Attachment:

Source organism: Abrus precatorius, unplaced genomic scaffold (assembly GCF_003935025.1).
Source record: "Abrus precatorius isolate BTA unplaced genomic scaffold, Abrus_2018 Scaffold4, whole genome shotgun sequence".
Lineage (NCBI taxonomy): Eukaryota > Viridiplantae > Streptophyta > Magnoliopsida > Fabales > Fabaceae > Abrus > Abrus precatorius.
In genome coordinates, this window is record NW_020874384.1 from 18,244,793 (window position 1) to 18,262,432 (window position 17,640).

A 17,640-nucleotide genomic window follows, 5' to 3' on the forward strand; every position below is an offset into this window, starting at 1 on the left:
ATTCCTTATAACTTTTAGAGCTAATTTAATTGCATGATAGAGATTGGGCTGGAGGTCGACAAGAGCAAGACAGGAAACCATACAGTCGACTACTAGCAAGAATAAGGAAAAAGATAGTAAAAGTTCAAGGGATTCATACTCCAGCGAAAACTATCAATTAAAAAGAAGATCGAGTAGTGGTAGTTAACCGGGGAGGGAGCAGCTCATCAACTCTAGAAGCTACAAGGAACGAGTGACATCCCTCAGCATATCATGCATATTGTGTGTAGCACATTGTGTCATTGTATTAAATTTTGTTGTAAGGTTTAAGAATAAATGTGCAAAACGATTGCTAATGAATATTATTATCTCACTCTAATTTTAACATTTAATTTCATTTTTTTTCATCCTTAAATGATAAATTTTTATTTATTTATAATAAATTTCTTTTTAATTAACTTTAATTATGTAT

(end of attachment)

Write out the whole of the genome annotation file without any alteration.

Source organism: Abrus precatorius, unplaced genomic scaffold (assembly GCF_003935025.1).
Source record: "Abrus precatorius isolate BTA unplaced genomic scaffold, Abrus_2018 Scaffold4, whole genome shotgun sequence".
Lineage (NCBI taxonomy): Eukaryota > Viridiplantae > Streptophyta > Magnoliopsida > Fabales > Fabaceae > Abrus > Abrus precatorius.
In genome coordinates, this window is record NW_020874384.1 from 18,244,793 (window position 1) to 18,262,432 (window position 17,640).

A 17,640-nucleotide genomic window follows, 5' to 3' on the forward strand; every position below is an offset into this window, starting at 1 on the left:
ATTCCTTATAACTTTTAGAGCTAATTTAATTGCATGATAGAGATTGGGCTGGAGGTCGACAAGAGCAAGACAGGAAACCATACAGTCGACTACTAGCAAGAATAAGGAAAAAGATAGTAAAAGTTCAAGGGATTCATACTCCAGCGAAAACTATCAATTAAAAAGAAGATCGAGTAGTGGTAGTTAACCGGGGAGGGAGCAGCTCATCAACTCTAGAAGCTACAAGGAACGAGTGACATCCCTCAGCATATCATGCATATTGTGTGTAGCACATTGTGTCATTGTATTAAATTTTGTTGTAAGGTTTAAGAATAAATGTGCAAAACGATTGCTAATGAATATTATTATCTCACTCTAATTTTAACATTTAATTTCATTTTTTTTCATCCTTAAATGATAAATTTTTATTTATTTATAATAAATTTCTTTTTAATTAACTTTAATTATGTAT